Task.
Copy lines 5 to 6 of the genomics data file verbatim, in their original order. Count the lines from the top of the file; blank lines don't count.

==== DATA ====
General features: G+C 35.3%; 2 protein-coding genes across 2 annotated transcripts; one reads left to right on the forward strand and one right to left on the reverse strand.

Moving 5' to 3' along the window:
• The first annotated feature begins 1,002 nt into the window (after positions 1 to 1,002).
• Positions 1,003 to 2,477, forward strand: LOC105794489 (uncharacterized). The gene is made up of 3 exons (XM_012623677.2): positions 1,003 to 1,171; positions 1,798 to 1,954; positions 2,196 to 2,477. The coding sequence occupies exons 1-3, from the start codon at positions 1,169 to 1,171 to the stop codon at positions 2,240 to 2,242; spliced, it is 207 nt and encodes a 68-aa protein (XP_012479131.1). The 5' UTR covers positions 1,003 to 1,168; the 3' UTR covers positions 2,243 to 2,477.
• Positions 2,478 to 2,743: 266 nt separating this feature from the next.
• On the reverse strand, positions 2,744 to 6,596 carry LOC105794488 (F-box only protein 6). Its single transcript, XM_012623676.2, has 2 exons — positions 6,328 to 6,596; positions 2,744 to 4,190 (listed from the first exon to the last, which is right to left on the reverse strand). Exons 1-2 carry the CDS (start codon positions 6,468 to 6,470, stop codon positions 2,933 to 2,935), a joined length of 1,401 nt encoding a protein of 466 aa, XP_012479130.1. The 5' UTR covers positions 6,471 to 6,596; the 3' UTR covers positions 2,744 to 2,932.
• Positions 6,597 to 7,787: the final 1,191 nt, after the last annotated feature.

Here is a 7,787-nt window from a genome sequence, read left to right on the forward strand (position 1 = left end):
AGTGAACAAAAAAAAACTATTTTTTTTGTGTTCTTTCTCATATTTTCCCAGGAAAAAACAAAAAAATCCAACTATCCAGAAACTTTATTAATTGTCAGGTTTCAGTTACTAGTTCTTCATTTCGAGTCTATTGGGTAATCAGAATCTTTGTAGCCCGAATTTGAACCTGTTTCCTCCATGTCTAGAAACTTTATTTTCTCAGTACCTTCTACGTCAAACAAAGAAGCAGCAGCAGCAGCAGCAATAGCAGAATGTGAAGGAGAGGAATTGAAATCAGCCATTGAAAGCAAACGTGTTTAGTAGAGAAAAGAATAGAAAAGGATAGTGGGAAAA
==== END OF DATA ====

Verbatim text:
• Positions 2,478 to 2,743: 266 nt separating this feature from the next.
• On the reverse strand, positions 2,744 to 6,596 carry LOC105794488 (F-box only protein 6). Its single transcript, XM_012623676.2, has 2 exons — positions 6,328 to 6,596; positions 2,744 to 4,190 (listed from the first exon to the last, which is right to left on the reverse strand). Exons 1-2 carry the CDS (start codon positions 6,468 to 6,470, stop codon positions 2,933 to 2,935), a joined length of 1,401 nt encoding a protein of 466 aa, XP_012479130.1. The 5' UTR covers positions 6,471 to 6,596; the 3' UTR covers positions 2,744 to 2,932.